# S05. Spacetime - SOLUTIONS

- Page ID
- 3923

### Exercise 5.1.1

**Answer**-
We cheated a bit here and made a \(x\) vs. \(ct\) plot so that a particle moving at the speed of light has a slope of \(1\).

### Exercise 5.2.1

**Answer**-
"at time \(t=t_1\)" so \(dt = 0\), so \(ds = a(t)dx\). Since the ruler is at rest in the given coordinate system its length is indeed given by \(ds\) at time \(t_1\). Therefore the length of the ruler is \(ds = a(t_1)dx_1\).

### Exercise 5.3.1

**Answer**-
"constant \(x\)" so \(dx = 0\), and then \(ds = cdt\). Therefore the time elapsed on the clock is

\[\begin{equation*}

\begin{aligned}

\int \frac{1}{c}\sqrt{-ds^2} =\int_{t_1}^{t_2} dt = t_2 - t_1.

\end{aligned}

\end{equation*}\]

### Exercise 5.4.1

**Answer**-
See solution to Exercise 5.4.2

### Exercise 5.4.2

**Answer**-
Since the amount of distance corresponding to a given \(dx\) is changing with time, the slope of the photon's world line is changing with time.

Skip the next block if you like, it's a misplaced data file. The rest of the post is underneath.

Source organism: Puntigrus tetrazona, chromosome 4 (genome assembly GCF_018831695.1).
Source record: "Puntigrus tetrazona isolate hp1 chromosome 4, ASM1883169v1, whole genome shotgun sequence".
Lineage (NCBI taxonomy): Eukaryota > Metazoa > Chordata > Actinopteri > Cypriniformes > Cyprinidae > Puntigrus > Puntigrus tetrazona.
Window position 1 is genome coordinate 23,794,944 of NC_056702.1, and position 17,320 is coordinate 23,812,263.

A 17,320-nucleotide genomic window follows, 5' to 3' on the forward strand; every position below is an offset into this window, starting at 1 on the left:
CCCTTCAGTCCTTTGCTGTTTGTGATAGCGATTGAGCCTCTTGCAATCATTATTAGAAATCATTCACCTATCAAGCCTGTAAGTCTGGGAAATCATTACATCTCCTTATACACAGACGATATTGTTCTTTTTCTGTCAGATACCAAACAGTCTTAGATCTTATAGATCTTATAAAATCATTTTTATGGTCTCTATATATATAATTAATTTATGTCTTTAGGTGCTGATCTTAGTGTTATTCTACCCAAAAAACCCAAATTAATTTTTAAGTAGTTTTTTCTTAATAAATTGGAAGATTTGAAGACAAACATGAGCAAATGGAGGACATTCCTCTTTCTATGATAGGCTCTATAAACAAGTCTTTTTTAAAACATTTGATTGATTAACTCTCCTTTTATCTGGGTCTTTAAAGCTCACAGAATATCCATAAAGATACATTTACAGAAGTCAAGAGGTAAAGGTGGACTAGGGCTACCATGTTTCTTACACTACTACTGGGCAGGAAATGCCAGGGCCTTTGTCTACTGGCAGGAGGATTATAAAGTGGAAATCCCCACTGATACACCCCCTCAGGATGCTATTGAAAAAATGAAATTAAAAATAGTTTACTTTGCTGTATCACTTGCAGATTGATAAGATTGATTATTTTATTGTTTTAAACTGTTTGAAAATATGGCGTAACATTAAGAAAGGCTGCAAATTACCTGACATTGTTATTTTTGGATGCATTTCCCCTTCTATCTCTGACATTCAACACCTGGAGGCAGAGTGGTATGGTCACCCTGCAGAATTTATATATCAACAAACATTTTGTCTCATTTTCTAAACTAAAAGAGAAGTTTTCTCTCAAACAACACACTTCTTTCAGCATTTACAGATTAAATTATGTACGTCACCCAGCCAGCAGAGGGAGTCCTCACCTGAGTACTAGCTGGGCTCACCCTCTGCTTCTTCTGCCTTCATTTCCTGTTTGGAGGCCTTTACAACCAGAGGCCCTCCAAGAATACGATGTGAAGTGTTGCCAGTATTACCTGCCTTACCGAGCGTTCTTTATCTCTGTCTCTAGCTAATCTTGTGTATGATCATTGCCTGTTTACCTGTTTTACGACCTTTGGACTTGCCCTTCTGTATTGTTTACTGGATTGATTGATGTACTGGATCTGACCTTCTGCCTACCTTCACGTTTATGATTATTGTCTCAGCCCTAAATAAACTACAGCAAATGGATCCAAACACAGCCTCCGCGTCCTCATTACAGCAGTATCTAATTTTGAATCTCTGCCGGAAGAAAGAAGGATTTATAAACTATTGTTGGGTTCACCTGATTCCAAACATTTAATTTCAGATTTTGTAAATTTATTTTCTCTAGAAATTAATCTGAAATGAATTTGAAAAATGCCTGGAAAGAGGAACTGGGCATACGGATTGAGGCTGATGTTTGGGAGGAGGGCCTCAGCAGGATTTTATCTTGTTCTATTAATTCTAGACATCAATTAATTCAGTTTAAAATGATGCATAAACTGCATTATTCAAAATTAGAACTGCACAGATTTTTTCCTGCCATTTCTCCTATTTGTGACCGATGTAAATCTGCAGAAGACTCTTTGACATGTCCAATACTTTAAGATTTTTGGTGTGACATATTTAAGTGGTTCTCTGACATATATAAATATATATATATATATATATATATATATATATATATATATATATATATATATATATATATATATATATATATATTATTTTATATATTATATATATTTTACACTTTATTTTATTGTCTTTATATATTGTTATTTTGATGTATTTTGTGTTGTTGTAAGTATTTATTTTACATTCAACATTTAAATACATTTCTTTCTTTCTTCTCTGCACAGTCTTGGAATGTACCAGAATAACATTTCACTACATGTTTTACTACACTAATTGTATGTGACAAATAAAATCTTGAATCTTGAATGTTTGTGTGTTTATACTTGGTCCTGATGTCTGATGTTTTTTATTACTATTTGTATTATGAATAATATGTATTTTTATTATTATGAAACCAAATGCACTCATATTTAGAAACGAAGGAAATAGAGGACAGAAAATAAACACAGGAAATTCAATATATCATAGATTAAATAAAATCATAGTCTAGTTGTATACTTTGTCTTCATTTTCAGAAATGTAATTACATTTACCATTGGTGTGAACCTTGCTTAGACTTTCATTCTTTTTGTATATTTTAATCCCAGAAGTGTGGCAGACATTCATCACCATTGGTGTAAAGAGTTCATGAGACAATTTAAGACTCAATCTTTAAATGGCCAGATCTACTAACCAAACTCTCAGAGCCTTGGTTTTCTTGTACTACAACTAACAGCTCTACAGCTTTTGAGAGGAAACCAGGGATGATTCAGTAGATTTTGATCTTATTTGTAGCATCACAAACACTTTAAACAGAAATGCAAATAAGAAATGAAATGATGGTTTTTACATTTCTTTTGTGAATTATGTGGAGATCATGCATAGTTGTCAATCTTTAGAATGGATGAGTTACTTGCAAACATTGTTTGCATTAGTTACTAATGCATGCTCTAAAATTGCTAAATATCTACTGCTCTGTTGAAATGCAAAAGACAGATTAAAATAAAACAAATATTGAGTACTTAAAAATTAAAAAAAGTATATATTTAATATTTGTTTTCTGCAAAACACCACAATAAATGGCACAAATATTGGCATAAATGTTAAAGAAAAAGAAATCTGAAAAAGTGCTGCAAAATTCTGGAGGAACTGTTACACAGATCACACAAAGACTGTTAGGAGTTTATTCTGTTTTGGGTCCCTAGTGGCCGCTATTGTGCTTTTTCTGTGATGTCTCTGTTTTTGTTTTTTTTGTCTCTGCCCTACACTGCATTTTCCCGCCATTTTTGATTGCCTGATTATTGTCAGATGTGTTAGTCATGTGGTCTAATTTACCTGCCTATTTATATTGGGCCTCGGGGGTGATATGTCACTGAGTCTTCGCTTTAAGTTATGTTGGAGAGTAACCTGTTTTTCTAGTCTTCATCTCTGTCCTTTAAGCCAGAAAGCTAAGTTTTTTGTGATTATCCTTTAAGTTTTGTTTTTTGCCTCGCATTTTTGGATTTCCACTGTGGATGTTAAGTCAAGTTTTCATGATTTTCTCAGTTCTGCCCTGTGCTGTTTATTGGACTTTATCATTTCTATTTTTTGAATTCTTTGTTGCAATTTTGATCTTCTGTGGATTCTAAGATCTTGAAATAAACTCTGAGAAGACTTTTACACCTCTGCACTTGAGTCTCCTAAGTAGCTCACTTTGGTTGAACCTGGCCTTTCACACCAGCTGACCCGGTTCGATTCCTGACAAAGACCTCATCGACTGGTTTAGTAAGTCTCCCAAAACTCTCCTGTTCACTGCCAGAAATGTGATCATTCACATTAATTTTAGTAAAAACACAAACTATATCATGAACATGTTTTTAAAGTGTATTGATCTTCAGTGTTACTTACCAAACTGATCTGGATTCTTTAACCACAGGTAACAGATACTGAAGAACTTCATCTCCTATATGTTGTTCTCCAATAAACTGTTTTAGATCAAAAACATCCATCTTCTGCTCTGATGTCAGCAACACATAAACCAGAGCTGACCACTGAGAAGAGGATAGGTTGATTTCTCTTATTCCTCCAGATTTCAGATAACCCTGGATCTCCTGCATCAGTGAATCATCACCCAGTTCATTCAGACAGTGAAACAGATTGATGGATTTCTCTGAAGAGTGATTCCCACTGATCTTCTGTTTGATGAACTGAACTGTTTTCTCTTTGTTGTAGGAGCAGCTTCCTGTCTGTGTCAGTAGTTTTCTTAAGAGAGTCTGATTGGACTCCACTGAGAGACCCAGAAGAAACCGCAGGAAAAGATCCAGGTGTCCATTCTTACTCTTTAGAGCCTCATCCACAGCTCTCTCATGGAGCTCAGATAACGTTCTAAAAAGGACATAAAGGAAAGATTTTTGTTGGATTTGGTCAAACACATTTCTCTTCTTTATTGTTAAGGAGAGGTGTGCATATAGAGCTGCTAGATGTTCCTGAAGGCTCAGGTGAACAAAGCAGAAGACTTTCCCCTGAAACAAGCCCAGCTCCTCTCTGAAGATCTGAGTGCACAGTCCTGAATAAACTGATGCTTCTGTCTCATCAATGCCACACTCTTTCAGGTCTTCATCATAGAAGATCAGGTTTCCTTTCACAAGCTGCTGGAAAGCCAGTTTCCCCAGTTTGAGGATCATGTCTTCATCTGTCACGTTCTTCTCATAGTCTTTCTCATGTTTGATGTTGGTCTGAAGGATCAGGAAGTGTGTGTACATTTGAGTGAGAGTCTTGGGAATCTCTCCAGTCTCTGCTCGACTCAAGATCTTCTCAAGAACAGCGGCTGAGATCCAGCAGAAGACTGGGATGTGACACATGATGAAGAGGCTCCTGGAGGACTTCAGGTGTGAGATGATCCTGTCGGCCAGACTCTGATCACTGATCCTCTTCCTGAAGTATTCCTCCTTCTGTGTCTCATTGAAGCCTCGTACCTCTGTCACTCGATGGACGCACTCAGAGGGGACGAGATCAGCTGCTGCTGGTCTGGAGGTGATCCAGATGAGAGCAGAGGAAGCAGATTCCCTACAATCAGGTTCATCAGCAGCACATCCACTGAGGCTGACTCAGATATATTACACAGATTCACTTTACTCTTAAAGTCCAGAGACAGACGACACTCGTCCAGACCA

### Exercise 5.5.1

**Answer**-
Substituting in \(dt = a(t)d\tau\) to Equation 5.2 and factoring out \(a^2(t)\) gives us

\[\begin{equation*}

\begin{aligned}

ds^2 = -c^2a^2(t)[d\tau^2 + dx^2].

\end{aligned}

\end{equation*}\]Assuming a one-to-one correspondence between \(t\) and \(\tau\) (which one would have in an expanding universe given definition of \(d\tau\)) we can use \(a(\tau) \equiv a(t(\tau))\) in its place and write

\[\begin{equation*}

\begin{aligned}

ds^2 = a^2(\tau)[-c^2d\tau^2 + dx^2]

\end{aligned}

\end{equation*}\]

### Exercise 5.6.1

**Answer**